Check out these Top 10 Crowdfunding websites for more of an insight into how it all works.
3. Deferred Payment
Films made on deferral payment are in production all the time. Deferral means that everyone signs a contract that they will complete the film for no immediate pay, with the understanding that they will be paid when/if the film is sold and profits are made after costs. This is an awesome way to be involved in the project with like-minded passionate people, who are crossing their fingers that it gets sold, but if it doesn’t, it’s ok because they’ve got something to show for the work, even if it’s not a big fat pay cheque.
4. Government Funding and Grants
Yes, please! Every filmmaker dreams of government funding at some point in their careers. There’s not much more satisfying than people in suits saying ‘please take this money and do good things for arts and culture!’ with only a few possible strings attached. Applying for this funding can be a veritable shit fight with paperwork, but worth it in the end, if you are granted part or all of what you are asking for. Government arts funding parties want to help you and they usually release funds every year. So strike when the timing is perfect, find the right grant, and sharpen your pencil.
There are many independent grant giving arts corporations around, and they all have different criteria to apply. The online filmmaking community website, No Film School, has a great and informative list of worldwide grant givers for all things filmmaking. Check it out here.
Co-producing with another company or individual is a great way to get something made. You are splitting the risk and the success, but that extra support can be what you need to get a film in the can. This scenario works out well especially if you have a co-production with another country, utilising their locations, crew, and actors to help you complete the film. Not all films are suitable for a co-country production, but you can still have a co-production with one or more producers. Makes it one big family really!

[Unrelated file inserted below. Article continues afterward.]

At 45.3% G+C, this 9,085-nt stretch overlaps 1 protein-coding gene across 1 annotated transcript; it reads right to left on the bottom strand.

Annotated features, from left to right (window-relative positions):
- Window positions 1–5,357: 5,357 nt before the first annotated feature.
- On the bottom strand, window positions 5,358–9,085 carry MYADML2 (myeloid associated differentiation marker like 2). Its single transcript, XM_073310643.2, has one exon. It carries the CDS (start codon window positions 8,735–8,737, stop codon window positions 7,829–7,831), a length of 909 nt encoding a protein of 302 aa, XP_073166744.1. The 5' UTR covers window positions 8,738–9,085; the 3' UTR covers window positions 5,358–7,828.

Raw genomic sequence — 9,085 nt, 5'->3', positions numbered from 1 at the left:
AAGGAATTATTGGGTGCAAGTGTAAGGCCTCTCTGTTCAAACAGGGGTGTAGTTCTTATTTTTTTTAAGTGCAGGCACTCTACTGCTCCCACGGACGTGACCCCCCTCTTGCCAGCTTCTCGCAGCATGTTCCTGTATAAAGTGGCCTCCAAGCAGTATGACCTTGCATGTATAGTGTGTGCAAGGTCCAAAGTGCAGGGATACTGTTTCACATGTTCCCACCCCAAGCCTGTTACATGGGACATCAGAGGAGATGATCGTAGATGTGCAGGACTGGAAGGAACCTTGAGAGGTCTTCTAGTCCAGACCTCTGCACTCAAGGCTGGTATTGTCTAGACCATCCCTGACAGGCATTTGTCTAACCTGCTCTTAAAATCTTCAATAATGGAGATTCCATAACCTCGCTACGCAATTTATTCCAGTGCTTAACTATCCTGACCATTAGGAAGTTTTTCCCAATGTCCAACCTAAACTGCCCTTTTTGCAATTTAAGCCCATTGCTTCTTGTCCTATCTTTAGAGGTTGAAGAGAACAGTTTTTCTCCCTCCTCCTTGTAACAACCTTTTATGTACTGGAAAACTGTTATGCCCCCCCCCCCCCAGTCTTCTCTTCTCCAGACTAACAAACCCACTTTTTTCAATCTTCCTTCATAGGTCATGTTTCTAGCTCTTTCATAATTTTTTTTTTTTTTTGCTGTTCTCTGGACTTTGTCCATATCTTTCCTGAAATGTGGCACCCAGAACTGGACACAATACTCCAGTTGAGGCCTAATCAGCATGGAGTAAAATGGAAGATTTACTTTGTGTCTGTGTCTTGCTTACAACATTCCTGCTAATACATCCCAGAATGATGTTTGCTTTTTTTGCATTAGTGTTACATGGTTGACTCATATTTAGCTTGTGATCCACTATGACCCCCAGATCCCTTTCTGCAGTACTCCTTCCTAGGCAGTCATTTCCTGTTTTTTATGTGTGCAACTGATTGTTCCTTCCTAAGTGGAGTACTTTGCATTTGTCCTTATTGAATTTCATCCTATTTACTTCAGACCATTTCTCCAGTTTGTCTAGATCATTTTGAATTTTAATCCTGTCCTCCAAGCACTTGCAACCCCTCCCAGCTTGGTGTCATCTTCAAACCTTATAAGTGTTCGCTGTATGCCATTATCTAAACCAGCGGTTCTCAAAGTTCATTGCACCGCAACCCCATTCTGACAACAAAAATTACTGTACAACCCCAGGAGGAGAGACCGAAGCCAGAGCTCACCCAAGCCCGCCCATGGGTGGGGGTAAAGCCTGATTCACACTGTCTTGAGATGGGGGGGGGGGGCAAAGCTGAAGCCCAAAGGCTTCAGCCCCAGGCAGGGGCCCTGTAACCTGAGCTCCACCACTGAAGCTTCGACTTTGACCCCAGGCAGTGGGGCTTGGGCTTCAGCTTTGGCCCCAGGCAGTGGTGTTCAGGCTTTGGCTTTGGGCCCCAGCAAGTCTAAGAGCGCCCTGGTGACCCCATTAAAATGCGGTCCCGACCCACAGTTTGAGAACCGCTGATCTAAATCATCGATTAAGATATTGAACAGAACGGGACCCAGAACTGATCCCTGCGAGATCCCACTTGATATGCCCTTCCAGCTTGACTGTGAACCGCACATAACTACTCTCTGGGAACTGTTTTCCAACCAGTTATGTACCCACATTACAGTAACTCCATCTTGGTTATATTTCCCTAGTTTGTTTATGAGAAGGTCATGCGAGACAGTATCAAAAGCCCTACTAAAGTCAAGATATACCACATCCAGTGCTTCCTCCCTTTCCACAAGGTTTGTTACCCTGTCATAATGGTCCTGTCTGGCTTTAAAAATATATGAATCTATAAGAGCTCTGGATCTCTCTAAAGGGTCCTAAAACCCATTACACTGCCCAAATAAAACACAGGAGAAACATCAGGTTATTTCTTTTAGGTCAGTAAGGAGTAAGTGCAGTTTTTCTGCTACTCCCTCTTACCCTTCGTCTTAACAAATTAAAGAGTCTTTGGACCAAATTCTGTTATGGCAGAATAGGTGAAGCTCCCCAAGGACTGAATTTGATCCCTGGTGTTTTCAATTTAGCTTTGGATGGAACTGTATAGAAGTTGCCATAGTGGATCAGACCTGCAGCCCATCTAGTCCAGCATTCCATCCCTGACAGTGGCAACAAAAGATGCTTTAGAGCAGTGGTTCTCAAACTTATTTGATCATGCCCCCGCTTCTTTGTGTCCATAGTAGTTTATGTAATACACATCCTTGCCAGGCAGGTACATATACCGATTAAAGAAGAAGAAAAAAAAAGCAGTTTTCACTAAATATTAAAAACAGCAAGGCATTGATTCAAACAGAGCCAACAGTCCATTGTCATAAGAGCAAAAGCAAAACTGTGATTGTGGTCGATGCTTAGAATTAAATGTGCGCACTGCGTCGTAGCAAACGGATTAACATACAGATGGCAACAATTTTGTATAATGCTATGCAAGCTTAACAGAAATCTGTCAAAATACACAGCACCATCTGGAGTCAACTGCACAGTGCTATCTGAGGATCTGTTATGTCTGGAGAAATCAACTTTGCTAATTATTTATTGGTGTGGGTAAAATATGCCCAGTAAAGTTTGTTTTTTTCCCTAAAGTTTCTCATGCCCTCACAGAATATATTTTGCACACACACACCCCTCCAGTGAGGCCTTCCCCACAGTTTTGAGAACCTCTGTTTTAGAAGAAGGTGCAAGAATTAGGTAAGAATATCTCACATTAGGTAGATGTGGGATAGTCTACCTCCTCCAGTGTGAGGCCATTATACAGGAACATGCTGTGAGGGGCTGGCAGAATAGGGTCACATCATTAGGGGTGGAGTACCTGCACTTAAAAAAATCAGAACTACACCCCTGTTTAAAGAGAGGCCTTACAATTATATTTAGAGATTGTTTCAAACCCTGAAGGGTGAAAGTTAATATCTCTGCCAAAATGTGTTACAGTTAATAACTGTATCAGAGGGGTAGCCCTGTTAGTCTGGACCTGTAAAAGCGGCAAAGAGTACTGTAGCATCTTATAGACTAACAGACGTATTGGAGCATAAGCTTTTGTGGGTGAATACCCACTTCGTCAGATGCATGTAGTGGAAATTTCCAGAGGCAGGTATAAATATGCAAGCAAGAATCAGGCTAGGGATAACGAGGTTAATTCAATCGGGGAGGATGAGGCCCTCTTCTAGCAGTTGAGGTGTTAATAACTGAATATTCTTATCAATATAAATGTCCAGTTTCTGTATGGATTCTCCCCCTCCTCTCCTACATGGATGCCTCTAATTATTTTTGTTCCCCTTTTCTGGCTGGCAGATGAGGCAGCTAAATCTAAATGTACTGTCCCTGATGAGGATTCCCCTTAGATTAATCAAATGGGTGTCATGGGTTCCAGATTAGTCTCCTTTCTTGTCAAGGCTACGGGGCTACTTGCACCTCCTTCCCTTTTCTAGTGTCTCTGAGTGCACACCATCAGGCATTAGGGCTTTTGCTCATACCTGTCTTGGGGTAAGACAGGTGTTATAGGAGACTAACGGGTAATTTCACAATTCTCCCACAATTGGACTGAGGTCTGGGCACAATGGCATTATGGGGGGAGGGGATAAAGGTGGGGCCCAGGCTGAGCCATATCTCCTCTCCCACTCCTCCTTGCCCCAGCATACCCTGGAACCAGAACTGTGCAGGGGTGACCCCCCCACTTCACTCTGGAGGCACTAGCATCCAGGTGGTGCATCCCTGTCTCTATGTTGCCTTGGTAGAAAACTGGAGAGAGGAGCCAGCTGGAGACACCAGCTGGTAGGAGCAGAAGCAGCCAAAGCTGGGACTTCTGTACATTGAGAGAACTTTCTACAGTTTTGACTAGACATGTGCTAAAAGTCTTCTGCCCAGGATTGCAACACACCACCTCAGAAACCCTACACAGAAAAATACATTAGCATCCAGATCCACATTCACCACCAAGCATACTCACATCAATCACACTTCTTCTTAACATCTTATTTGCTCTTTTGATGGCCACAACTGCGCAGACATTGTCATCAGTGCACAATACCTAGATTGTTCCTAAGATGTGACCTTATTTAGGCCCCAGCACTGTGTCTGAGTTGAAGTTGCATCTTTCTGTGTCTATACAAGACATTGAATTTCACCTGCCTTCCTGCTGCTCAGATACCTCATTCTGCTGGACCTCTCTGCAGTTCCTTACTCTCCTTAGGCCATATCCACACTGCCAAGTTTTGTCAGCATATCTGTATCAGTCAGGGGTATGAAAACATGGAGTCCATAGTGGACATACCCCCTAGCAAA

Hanging solely on your ability to sell your product, pre-sales can often bring your project to reality. Pre-sales to a film not yet in production can be a hard thing to pull off. So you need to surround yourself with the right people: pitch to producers, film companies, and private investors. Or get your producer to do it for you, especially if you are not a people person. Large film festivals often have official events where hundreds, if not thousands of people are trying to sell their film. It’s a great big ocean out there, and there will be a lot of fish.
"In England, I’m a horror movie director. In Germany, I’m a filmmaker. In the US, I’m a bum.”
– John Carpenter
Learning from the above can only mean there are many avenues to go down in regards to getting your film financed. Find the most appropriate for you, and if, at first, you don’t succeed…oh, you know the rest. Cliché, but true, A filmmaker is not a filmmaker if they don’t believe in their own work.
There are many international pitching forums and competitions, check out this starter list and start applying!
And now, what has been your experience in film funding? Do you have any extra tips for our readers? Leave us a comment below, and we’ll see you at the movies!
Charmaine Gorman is an Australian actress and writer living in Berlin with her family. As a content writer and editor, she works for many clients around the world, and along with her husband, is the founder and content manager of the online travel guide My Guide Berlin.